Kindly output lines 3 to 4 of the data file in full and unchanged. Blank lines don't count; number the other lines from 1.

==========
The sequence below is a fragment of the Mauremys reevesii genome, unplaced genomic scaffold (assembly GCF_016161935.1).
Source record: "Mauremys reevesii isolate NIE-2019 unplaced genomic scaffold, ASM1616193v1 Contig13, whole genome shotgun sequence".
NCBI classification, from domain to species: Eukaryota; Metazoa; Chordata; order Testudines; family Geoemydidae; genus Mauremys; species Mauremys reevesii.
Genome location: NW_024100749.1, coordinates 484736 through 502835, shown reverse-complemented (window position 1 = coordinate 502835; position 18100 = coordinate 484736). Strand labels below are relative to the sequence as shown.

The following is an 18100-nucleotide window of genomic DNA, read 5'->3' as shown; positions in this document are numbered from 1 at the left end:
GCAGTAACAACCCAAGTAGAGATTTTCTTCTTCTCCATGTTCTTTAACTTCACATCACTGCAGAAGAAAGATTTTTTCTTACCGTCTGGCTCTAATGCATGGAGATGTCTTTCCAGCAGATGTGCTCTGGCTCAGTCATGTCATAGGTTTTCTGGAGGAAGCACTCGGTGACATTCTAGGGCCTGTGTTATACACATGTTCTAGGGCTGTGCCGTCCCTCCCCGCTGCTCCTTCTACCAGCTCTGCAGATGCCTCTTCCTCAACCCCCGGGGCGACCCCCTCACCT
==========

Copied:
NCBI classification, from domain to species: Eukaryota; Metazoa; Chordata; order Testudines; family Geoemydidae; genus Mauremys; species Mauremys reevesii.
Genome location: NW_024100749.1, coordinates 484736 through 502835, shown reverse-complemented (window position 1 = coordinate 502835; position 18100 = coordinate 484736). Strand labels below are relative to the sequence as shown.